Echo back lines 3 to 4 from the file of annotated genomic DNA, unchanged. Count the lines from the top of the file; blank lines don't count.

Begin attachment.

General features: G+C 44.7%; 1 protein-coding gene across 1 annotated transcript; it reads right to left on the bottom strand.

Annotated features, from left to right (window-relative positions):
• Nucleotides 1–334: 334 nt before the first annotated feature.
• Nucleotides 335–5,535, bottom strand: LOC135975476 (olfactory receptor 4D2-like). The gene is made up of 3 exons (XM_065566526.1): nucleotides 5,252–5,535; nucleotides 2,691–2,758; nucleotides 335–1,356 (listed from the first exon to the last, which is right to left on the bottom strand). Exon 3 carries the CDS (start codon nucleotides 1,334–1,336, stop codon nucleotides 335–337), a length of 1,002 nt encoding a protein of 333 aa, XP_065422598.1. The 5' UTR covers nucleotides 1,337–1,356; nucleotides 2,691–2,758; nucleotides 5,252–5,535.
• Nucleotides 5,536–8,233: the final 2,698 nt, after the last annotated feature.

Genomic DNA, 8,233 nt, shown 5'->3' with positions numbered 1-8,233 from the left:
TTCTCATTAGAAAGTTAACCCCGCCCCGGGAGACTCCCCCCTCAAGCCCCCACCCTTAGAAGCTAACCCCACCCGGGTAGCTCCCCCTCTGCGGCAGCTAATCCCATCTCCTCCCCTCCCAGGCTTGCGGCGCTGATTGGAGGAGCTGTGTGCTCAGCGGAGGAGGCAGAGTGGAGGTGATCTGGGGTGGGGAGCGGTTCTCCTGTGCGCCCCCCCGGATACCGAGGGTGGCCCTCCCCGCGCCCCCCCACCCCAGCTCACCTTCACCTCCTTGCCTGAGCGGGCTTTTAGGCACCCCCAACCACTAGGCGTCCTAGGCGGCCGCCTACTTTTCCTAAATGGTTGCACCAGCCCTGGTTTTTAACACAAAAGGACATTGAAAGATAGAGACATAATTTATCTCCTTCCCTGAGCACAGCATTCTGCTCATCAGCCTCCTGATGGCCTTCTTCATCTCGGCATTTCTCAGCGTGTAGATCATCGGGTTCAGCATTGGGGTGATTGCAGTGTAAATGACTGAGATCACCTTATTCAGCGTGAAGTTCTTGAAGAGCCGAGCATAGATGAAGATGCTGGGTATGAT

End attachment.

• Nucleotides 1–334: 334 nt before the first annotated feature.
• Nucleotides 335–5,535, bottom strand: LOC135975476 (olfactory receptor 4D2-like). The gene is made up of 3 exons (XM_065566526.1): nucleotides 5,252–5,535; nucleotides 2,691–2,758; nucleotides 335–1,356 (listed from the first exon to the last, which is right to left on the bottom strand). Exon 3 carries the CDS (start codon nucleotides 1,334–1,336, stop codon nucleotides 335–337), a length of 1,002 nt encoding a protein of 333 aa, XP_065422598.1. The 5' UTR covers nucleotides 1,337–1,356; nucleotides 2,691–2,758; nucleotides 5,252–5,535.